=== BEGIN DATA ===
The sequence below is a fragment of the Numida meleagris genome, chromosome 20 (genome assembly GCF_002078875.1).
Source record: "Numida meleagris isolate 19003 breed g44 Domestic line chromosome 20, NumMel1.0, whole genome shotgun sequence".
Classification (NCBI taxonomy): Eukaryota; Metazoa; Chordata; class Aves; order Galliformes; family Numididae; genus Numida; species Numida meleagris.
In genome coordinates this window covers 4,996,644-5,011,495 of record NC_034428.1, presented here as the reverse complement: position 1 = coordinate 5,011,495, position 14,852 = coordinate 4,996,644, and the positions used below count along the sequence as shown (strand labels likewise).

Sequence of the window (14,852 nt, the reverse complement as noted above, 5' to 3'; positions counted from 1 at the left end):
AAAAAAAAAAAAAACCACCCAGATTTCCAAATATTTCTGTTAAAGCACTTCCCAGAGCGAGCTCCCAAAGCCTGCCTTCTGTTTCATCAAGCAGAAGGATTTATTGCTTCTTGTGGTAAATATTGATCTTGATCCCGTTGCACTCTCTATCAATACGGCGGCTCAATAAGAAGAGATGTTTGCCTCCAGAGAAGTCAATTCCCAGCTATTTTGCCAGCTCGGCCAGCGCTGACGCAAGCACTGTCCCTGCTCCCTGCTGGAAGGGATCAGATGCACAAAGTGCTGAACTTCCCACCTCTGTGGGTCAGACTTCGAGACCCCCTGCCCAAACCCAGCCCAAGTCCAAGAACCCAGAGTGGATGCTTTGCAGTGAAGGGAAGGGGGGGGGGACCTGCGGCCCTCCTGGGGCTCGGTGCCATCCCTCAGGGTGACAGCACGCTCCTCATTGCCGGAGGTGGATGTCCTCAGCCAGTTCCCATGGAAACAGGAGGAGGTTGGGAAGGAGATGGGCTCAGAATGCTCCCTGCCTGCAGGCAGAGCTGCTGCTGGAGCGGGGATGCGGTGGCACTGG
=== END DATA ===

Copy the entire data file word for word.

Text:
The sequence below is a fragment of the Numida meleagris genome, chromosome 20 (genome assembly GCF_002078875.1).
Source record: "Numida meleagris isolate 19003 breed g44 Domestic line chromosome 20, NumMel1.0, whole genome shotgun sequence".
Classification (NCBI taxonomy): Eukaryota; Metazoa; Chordata; class Aves; order Galliformes; family Numididae; genus Numida; species Numida meleagris.
In genome coordinates this window covers 4,996,644-5,011,495 of record NC_034428.1, presented here as the reverse complement: position 1 = coordinate 5,011,495, position 14,852 = coordinate 4,996,644, and the positions used below count along the sequence as shown (strand labels likewise).

Sequence of the window (14,852 nt, the reverse complement as noted above, 5' to 3'; positions counted from 1 at the left end):
AAAAAAAAAAAAAACCACCCAGATTTCCAAATATTTCTGTTAAAGCACTTCCCAGAGCGAGCTCCCAAAGCCTGCCTTCTGTTTCATCAAGCAGAAGGATTTATTGCTTCTTGTGGTAAATATTGATCTTGATCCCGTTGCACTCTCTATCAATACGGCGGCTCAATAAGAAGAGATGTTTGCCTCCAGAGAAGTCAATTCCCAGCTATTTTGCCAGCTCGGCCAGCGCTGACGCAAGCACTGTCCCTGCTCCCTGCTGGAAGGGATCAGATGCACAAAGTGCTGAACTTCCCACCTCTGTGGGTCAGACTTCGAGACCCCCTGCCCAAACCCAGCCCAAGTCCAAGAACCCAGAGTGGATGCTTTGCAGTGAAGGGAAGGGGGGGGGGACCTGCGGCCCTCCTGGGGCTCGGTGCCATCCCTCAGGGTGACAGCACGCTCCTCATTGCCGGAGGTGGATGTCCTCAGCCAGTTCCCATGGAAACAGGAGGAGGTTGGGAAGGAGATGGGCTCAGAATGCTCCCTGCCTGCAGGCAGAGCTGCTGCTGGAGCGGGGATGCGGTGGCACTGG